What are some of the best ways to enhance the compassionate practice of medicine? How do you make sure the culture of an institution values caring? This is the first in a series of interviews with the three winners of the 2017 DeWitt C. Baldwin, Jr. Award. By highlight their practices for teaching and implementing compassionate, collaborative, and scientifically excellent practice, we hope to share and facilitate widespread adoption of replicable humanistic education and practice.
A Joint Venture
The Baldwin Award is jointly sponsored by the Arnold P. Gold Foundation and the Accreditation Council for Graduate Medical Education (ACGME), and named for Dr. Bud Baldwin, a pioneer in inter-professional education and collaborative practice. The award recognizes accredited residency and fellowship sponsors that foster supportive and humanistic environments for medical education and patient care, contributing to the personal and professional development of learners.
Of the 60 institutions invited to apply for this award, six were selected as finalists and participated in an on-site visit. During the site-visit, each institution exhibited their humanistic culture through interviews with leadership, residents, nurses, administrative, technical, and other staff. The awardees demonstrated a shared commitment to exceed the accepted standards of care. The winners had created impressive institutional cultures that promoted wellness without stigmatization. One important question kept coming to mind: how did they manage to do this so well?
Building the Right Team at Montana Family Medicine Residency
Montana Family Medicine Residency was one of three 2017 Baldwin Award winners. This sponsoring institution is a consortium model, with RiverStone Health, St Vincent Healthcare and Billings Clinic as the three consortium members. In an interview with the Gold Foundation, Montana Family Medicine DIO and former residency director Dr. Roxanne Fahrenwald and CEO John Felton shared their experiences of creating a culture of caring at RiverStone Health, the home base for the residents.
One of their major insights was the importance of bringing the right people to the table. Dr. Fahrenwald noted that part of the selection criteria for residents includes identification of values that are consistent with medicine as a service profession that brings care to the community. Residents are selected based on their desire to provide care for the underserved. “We pay a lot of attention to people’s skillsets, but also mindset, value and belief systems,” she stated. As Mr. Felton put it, this emphasis on selecting for humanistic traits is one of the reasons that “the sense of community is built into the DNA of our health delivery systems.”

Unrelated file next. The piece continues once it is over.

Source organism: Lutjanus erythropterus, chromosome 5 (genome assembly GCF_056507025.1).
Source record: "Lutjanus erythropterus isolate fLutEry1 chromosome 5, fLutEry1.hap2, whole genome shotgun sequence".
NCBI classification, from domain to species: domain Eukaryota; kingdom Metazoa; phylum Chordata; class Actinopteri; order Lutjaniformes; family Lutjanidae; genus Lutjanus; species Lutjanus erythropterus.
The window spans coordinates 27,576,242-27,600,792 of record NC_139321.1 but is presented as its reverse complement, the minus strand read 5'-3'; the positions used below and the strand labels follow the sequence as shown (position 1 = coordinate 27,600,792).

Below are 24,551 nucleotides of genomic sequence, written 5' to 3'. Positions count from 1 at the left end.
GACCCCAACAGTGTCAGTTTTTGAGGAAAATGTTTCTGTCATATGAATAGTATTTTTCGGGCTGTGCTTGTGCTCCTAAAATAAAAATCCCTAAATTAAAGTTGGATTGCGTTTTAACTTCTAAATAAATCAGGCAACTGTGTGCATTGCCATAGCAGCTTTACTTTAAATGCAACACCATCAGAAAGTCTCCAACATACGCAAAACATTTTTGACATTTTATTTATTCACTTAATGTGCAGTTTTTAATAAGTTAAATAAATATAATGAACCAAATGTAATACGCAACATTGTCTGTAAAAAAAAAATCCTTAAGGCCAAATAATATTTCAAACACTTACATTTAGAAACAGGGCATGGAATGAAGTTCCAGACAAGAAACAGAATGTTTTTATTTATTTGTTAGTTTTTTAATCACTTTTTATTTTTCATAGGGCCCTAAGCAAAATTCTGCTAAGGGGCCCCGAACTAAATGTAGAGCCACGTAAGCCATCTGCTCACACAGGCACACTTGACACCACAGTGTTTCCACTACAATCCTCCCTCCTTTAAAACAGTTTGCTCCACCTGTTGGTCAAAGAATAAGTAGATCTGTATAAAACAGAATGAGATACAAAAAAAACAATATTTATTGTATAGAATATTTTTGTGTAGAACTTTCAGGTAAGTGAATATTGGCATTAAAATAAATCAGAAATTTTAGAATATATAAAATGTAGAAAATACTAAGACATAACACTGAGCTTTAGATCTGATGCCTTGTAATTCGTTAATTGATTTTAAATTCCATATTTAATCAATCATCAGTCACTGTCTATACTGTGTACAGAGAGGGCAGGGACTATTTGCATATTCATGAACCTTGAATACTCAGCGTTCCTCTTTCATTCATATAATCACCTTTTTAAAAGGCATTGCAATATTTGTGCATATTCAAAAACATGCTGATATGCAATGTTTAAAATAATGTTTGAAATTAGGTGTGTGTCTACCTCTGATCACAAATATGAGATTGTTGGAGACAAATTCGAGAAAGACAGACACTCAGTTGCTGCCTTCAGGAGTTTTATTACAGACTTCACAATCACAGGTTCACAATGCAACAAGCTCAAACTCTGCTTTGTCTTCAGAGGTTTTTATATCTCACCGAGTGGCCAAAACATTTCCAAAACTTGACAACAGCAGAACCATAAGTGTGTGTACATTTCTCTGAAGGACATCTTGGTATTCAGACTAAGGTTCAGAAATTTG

Having the right team is important, but Dr. Fahrenwald and Mr. Felton have devised some strategies to maintain the culture of caring as well. “One of the most valuable tools we have is storytelling,” Mr. Felton explained. “We have a section at the end of every staff meeting called living the mission, which is always a story about someone going the extra mile for a patient or helping a coworker. You have to make the fundamental mission of your organization a living thing that invigorates people, and stories can really drive this.”
A Culture of Caring for the Team
RiverStone Health has also set up a confidential employee financial hardship fund, which has distributed over $130,000 to staff in emergency situations. The money for the fund is raised by a committee of volunteer staff members. “We recognize that we have to take care of each other in order to take care of our patients,” Mr. Felton said. “We take culture very seriously and put a lot of resources into proactively building it.” These institutional actions are supported and enhanced by leaders who are committed to promoting humanism. “It’s important to ‘walk the walk’,” Dr. Fahrenwald added. “We work alongside our residents because it’s important for them to know that their effort is valued. We would never ask residents to do things we would not do ourselves.”
The culture that the leaders at RiverStone Health have created has already reaped great rewards. The 380-person staff regularly receives over 700 thank-you notes per month from coworkers and patients. When RiverStone Health began fundraising for a new clinic building, the employees raised over $400,000 for the project, an average of over $1,000 per employee. This is tangible evidence for the value of creating a culture that inspires people to be invested in the institution.
Size Doesn’t Matter
Recognition by the Gold Foundation and ACGME has been valuable for the awardees. “We think that the Baldwin Award recognition is really a validation for our community’s investment in GME and service,” Mr. Felton said. Noting that the other awardees were much larger institutions, he added, “teaching people to be humanistic isn’t a function of size, it’s a function of what you believe in.” For Dr. Fahrenwald, these successes highlight the excellent quality of teaching that can happen in smaller programs. “I hope that other small single-program institutions in little cities all over the U.S. see this as a validation for this training model as well.”